We followed this study up with a large multi-center clinical research study of >1200 athletes of young athletes of all sports. We published this important clinical study in the American Journal of Sports Medicine in 2015 with the following findings:
- There is an independent risk of injury, overuse injury, and serious overuse injury (conditions that require one month or greater off from sports) in young athletes whom specialize versus those that don’t (even while accounting for hours/week of training and age)
- There is a dose dependent increase in injury risk for those that have higher degrees of specialization (i.e. >8 months/year, choose one main sport, and quit all other sports to focus on one sport)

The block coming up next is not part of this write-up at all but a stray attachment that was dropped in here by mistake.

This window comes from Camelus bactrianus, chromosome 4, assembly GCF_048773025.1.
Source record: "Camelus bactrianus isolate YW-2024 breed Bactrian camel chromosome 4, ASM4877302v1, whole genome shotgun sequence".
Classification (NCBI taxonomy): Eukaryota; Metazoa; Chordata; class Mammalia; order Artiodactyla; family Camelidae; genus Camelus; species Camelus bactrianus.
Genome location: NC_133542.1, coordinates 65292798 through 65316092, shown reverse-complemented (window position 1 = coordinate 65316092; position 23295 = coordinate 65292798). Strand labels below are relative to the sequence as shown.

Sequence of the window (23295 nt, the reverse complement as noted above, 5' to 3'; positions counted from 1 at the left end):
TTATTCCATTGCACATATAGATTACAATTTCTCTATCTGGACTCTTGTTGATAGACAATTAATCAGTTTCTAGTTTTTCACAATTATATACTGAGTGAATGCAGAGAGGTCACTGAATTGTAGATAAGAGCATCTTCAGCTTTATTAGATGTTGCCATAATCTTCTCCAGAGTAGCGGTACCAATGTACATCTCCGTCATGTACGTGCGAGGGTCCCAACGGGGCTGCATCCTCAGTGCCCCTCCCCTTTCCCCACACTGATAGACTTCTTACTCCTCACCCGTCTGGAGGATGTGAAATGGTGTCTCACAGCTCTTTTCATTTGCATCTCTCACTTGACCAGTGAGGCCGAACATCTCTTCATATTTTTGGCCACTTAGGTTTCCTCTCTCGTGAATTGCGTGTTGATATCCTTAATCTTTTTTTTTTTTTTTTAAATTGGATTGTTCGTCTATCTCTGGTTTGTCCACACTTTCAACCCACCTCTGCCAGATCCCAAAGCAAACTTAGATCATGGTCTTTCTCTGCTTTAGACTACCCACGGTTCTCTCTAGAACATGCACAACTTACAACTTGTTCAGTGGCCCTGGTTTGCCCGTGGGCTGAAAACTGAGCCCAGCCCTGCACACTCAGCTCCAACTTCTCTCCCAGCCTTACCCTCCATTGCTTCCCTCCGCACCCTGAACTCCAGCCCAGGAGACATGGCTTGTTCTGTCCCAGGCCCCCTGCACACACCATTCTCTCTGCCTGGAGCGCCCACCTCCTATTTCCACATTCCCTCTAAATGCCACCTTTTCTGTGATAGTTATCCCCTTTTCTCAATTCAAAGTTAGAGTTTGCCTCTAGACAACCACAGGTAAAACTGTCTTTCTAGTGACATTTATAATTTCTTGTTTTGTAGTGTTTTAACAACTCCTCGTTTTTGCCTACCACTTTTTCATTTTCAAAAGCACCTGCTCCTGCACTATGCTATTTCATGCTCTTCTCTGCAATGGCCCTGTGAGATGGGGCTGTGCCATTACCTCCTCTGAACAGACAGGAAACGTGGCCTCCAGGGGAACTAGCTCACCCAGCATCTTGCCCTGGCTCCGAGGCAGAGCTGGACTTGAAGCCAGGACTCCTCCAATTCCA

- There is an increase in injury, overuse injury, and serious overuse injury for those that train more hours/week then their age (i.e. 12 hours/week training in a 10 year old)
- There is an increase in injury, overuse injury, and serious overuse injury in those whom exceed 2:1 sports training ratio (i.e. the ratio of hours/week of organized sports : free play hours/week)
Other investigators have confirmed some of these findings in the recent couple of years to validate them, and we have also followed up with a couple of other important conclusions with other publications:
- Female athletes are more likely to have overuse injuries
- Individual sport athletes are more likely to have overuse injuries rather then acute injury
- Female athletes are more likely to participate in individual sports